Solutions for a planet in crisis, speech by Inger Andersen Under-Secretary-General of the United Nations and Executive Director of the UN Environment Programme

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Speech prepared for delivery at the London School of Economics Public Lecture  

Thank you to the London School of Economics for the invitation to speak today about the linked planetary crises we face, and what we must do to solve them, together. My thanks as well to Baroness Shafik. 

Right now, COVID-19 is front and centre of our concerns. The pandemic has devasted lives and economies. It has highlighted income inequalities, with the rich growing richer and the poor growing poorer. It has put in sharp relief the environmental inequalities facing minorities. But as we seek to overcome this terrible pandemic, we must do so in the knowledge that it is not something we can just fix, wash our hands of and return to normal. Because it is “normal” that brought us to where we are today. The pandemic has shown that we must rethink our relationship with nature, as humanity’s destruction of wild spaces is implicated in the emergence of many illnesses that jump from animals to humans.

Fundamentally, the pandemic is a warning from the planet that unless we change our ways, much worse lies in store. It is a warning that we must – after years of promises, but not enough action – finally get on top of the three planetary crises that threaten our collective future: the climate crisis, the biodiversity and nature crisis, and the pollution and waste crisis. Today, I will talk about how we can overcome what are existential threats to all of humanity. But first, I would like to briefly talk about what science tells us about each of these three crises.

Let me start with climate change.

Even as we scrolled our newsfeeds in fear over the pandemic, 2020 was breaking even with 2016 as the hottest year since records began. The impacts of this warming are all around us. The 2020 Atlantic hurricane season was the most-active ever recorded, with 30 named storms. Plagues of locusts devoured crops from Yemen to East Africa. Right now, two billion people live in water stress. Wildfires, floods and droughts are so commonplace they do not even always make the news.

And then there is the biodiversity and nature crisis that threatens our very existence.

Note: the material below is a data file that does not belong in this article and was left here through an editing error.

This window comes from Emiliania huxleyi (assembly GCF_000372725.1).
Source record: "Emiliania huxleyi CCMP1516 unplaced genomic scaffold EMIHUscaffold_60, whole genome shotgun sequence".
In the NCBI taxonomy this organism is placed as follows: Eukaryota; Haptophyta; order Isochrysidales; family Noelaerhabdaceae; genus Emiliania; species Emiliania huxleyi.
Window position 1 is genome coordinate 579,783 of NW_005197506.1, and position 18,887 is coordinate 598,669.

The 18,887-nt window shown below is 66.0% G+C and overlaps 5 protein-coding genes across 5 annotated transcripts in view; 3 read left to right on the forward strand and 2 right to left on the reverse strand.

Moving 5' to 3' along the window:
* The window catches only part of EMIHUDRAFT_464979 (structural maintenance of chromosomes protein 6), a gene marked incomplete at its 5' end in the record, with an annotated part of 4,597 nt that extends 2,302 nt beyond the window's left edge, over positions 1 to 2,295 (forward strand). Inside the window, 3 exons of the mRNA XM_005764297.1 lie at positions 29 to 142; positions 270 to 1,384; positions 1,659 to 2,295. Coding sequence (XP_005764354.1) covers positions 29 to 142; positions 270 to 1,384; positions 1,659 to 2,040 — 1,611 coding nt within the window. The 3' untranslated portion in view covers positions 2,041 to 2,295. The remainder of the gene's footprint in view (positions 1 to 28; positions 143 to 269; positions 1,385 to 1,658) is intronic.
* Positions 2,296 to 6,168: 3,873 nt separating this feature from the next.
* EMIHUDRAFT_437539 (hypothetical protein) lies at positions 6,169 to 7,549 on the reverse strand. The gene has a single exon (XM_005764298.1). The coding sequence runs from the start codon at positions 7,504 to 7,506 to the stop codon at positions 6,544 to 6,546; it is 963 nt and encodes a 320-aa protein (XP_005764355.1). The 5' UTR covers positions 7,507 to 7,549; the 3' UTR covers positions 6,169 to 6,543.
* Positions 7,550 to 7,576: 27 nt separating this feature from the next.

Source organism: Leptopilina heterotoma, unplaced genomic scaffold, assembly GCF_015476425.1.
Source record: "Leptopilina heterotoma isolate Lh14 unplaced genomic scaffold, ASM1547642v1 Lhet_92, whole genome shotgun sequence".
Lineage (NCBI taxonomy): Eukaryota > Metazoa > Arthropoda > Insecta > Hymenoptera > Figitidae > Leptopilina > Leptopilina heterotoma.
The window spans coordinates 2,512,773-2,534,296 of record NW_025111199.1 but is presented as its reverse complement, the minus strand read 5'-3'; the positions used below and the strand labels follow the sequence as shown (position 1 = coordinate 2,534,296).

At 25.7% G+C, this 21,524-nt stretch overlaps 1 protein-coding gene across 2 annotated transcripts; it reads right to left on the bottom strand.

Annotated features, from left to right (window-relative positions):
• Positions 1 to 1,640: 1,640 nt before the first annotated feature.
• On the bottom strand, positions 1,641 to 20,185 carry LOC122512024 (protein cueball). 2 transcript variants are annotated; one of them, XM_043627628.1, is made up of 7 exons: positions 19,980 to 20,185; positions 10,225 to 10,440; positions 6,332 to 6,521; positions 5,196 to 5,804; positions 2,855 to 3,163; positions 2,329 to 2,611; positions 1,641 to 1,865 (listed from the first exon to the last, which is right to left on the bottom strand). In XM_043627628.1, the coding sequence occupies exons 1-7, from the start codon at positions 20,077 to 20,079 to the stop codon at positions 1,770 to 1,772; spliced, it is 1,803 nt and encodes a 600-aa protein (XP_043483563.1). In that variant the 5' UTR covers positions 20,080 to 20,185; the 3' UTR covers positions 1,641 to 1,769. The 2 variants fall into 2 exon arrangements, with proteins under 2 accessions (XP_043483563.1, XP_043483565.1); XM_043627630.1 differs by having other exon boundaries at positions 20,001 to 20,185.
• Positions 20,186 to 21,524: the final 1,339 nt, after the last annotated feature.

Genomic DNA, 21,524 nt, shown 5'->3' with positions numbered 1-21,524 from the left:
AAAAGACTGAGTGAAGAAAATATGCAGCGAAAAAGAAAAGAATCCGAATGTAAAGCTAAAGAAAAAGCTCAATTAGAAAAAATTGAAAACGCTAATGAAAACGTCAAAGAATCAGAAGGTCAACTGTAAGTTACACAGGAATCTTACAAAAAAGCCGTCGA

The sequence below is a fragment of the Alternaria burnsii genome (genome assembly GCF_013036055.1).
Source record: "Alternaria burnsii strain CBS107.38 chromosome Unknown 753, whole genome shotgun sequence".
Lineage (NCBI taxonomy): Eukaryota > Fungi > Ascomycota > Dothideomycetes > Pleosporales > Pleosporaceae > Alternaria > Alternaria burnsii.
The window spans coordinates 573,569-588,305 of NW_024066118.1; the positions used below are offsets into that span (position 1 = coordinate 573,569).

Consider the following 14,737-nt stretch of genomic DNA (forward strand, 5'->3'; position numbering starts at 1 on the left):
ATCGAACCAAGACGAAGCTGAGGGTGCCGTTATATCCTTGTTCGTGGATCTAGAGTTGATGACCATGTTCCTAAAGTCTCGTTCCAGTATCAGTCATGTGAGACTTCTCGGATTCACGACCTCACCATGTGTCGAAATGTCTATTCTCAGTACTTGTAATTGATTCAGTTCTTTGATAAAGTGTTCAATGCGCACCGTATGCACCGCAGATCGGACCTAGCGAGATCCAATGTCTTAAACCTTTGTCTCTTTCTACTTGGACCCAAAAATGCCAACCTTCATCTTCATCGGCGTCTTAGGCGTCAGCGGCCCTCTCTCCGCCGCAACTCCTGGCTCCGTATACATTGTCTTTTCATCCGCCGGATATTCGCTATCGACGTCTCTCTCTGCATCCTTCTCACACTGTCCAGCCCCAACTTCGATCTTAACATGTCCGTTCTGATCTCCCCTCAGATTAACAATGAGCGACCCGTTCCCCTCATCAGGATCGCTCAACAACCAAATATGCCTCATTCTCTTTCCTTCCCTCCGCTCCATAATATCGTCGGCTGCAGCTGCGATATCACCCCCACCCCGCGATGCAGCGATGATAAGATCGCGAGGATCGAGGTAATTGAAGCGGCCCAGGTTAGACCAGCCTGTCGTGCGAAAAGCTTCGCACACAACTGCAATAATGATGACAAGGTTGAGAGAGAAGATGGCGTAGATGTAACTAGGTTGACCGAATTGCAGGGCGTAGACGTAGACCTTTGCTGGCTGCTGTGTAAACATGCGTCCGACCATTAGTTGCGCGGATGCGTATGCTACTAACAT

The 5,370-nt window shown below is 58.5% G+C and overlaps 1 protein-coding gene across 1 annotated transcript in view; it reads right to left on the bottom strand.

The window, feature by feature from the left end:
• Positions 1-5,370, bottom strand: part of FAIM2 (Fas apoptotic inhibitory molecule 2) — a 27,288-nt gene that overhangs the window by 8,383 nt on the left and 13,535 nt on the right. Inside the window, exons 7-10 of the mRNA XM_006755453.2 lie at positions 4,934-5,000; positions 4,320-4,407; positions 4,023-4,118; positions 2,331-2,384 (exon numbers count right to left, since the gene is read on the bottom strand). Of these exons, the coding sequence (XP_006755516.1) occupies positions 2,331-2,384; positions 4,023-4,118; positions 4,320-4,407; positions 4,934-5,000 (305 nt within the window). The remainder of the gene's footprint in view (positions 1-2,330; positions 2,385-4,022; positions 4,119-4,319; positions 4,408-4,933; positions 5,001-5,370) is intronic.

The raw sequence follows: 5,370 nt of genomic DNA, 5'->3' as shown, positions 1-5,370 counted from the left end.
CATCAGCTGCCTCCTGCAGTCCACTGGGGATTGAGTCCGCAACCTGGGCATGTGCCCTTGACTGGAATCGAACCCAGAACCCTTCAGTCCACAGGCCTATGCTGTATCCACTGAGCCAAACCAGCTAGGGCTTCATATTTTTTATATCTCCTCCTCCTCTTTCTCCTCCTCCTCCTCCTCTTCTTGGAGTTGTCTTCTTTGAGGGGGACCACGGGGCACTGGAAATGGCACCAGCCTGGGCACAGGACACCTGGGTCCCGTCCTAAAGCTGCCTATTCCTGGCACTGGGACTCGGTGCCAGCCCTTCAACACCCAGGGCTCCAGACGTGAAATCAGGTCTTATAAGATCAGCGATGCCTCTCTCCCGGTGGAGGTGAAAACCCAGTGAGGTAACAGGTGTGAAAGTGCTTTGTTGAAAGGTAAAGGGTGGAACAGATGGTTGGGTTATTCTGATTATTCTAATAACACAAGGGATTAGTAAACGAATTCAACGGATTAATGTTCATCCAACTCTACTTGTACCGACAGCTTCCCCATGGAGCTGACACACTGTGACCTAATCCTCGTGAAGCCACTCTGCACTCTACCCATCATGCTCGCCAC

Nature is declining at an unprecedented rate. Around one million out of 7.8 million species face extinction. Humans have altered 75 per cent of the terrestrial surface and 66 per cent of marine areas. But while nature has intrinsic value, we must understand that this loss is more than losing an orchid here or a butterfly there . As we degrade our ecosystems, we chip away at the foundations of what makes well-being possible – food, water, temperature regulation, economic growth, the roofs over our heads and the clothes we wear, to name but a few of nature’s services. 

Then there is the pollution and waste crisis – our “toxic trail” of economic growth.

Every year, pollution causes millions of premature deaths. Around one-third of all rivers in Latin America, Africa and Asia suffer from severe pollution. We throw away 50 million tonnes of e-waste every year – roughly equal to the weight of all commercial airliners ever made. And the pandemic is worsening the waste problem, with tens of millions of disposal masks and other protective equipment thrown away every day.

We have known about all of these problems for some time.

But the sad truth is that the world has not acted strongly enough on the science. This applies to each of the three planetary crises and every international agreement, from the sustainable development goals, to the Paris Agreement to globally agreed goals on biodiversity.

Now, the age of promises must turn into the era of action. As the UN Secretary-General said in the State of the Planet speech in December 2020, making peace with nature is the defining task of the 21st century. How, though, do we make this happen? Today I am going to focus on what we can do in four areas: the economic and business sphere, governance, science and our everyday lives.

The first area is economy and business.